"I have read Death of the Fox," writes O. B. Hardison, Director of The Folger Shakespeare Library in Washington, D. C., "and feel that I have probably participated at the inception of a major literary event. The novel is a brilliant and unique work. I know of nothing quite like it in recent American fiction. It is wholly conversant with the fiber, texture, and grain of Elizabethan and Jacobean England. In its sweep it takes us from the arrival of the Tudors in 1485 all the way to October 29, 1618, when Ralegh was executed. It covers . . . the policy, the religious disputes, the warfare, the rivalries of various political factions, the magic of Queen Elizabeth and the crafty folly of James I, Essex and Bacon, Leicester and Sir Edward Coke, Marlow and Ben Jonson and Inigo Jones! Incredibly, it is all these, not only in broad sweep, but in an infinitude of jewel-like details, each meticulously exact, but at the same time adding up to a sort of literary mosaic, creating an artistic fabric more enchanting, more real than a whole portfolio of photographs."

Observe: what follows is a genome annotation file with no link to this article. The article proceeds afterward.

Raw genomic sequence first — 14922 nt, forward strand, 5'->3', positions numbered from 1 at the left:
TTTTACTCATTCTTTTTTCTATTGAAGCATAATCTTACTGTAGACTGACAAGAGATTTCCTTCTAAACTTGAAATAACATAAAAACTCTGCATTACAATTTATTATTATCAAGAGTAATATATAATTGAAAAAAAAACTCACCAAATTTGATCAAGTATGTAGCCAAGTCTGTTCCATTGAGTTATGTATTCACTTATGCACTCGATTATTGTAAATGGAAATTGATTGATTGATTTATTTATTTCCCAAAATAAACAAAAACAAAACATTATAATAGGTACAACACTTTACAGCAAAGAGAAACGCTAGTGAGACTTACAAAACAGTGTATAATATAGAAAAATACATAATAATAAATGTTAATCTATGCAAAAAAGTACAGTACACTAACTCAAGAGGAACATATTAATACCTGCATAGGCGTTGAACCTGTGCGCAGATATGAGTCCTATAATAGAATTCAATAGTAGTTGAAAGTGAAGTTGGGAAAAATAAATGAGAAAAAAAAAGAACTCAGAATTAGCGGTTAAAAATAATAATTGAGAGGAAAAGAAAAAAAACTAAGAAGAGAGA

About George Garrett
George Garrett spent nearly twenty years writing, assembling, researching, changing forms of the work that has triumphantly come to be Death of the Fox. He is the author of previous novels, poetry, and short stories. His work in all these forms has evoked serious and favorable critical reception.